Solar Energy for Long Term Financial Stability

In a fitting arrangement, the U.S. Social Security Administration (SSA), whose major purpose is to provide long term financial support for retirees, is taking advantage of solar energy which also provides it’s own form of long term stability.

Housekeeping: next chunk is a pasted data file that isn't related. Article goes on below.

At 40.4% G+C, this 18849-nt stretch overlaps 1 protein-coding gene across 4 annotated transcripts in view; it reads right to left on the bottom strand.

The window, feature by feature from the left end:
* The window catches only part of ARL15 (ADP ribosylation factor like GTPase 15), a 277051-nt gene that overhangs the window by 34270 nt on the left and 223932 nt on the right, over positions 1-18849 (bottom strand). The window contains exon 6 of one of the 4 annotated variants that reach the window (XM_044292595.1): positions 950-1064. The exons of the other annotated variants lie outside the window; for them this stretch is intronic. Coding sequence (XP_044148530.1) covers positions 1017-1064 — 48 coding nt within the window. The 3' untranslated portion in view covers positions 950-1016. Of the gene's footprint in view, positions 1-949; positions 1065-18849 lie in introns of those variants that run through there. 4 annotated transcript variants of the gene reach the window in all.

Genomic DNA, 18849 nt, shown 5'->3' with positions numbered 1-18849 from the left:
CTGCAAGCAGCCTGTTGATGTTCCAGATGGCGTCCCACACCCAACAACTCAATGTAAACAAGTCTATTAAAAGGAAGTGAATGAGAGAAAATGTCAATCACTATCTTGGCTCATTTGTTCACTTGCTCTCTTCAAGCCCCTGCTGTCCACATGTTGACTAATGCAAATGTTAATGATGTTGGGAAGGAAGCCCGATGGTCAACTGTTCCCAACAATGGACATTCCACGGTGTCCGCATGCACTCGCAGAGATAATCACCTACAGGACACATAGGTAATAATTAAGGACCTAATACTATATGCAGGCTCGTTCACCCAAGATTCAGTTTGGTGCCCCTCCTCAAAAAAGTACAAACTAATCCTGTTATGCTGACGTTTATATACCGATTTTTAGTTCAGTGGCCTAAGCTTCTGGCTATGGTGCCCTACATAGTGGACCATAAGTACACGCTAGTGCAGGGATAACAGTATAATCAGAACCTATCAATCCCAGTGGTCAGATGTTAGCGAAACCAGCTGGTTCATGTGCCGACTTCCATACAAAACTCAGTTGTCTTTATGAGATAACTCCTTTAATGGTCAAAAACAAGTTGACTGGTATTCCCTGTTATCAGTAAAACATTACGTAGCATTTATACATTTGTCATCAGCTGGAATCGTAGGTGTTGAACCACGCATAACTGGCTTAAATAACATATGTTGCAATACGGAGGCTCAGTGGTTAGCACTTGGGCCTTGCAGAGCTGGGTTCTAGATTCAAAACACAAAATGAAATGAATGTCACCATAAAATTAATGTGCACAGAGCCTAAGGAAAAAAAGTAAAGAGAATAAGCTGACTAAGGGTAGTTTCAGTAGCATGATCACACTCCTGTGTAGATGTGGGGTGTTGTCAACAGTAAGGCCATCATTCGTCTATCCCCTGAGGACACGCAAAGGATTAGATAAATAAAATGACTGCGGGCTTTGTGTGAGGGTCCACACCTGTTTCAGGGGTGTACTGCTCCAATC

The SSA is contracting with ComEd to complete downtown Chicago’s largest solar energy installation and one of the largest in the Midwest. By August, new solar panels serving the SSA building at 600 W. Madison will produce up to 82 kW of electricity — enough energy to power 50 average homes. The project will also provide are more stable and secure long term price for the building’s energy needs — a idea the folks at the SSA know something about. “The Social Security Administration is proud to be a leader in the country’s movement toward renewable and green energy use,” said James F. Martin, Regional Commissioner for the SSA. “This is in line with President Bush’s commitment to have the Federal Government be a role model in leading the nation to energy efficient building design, construction and operation,” ComEd is providing its technical and environmental expertise to cover 7,920 square feet of the SSA building’s roof space with photovoltaic (PV) modules, comprised of Sanyo HIT cells. These PV modules convert 18.5 percent of the solar energy to electrical energy. ComEd also is using a specially designed PV tile system that offers roof shading and protection from ultraviolet rays, while providing thermal energy savings in winter. This initiative will produce significant environmental savings for the SSA and enhance air quality in Chicago contributing to resource conservation nationwide. Based on U.S. Environmental Protection Agency estimates, the system will displace more than four million pounds of the primary greenhouse gas CO(2) over its 30-year design life. This is equivalent to the CO(2) absorbed by 20 acres of trees. The system also will save the equivalent of almost 6,000 barrels of oil. For many years, ComEd has partnered with government, civic, and educational institutions to help install nearly two MW of solar power in Chicago, best among all cities outside the Sun Belt. As part of the ongoing partnership with the City of Chicago, Chicago Public Schools (CPS) facilities are being developed to meet Leadership in Energy and Environmental Design (LEED) requirements for green certification. ComEd is currently commissioning four new CPS schools to achieve LEED certification, and is also helping CPS reduce energy by installing new building energy management systems.
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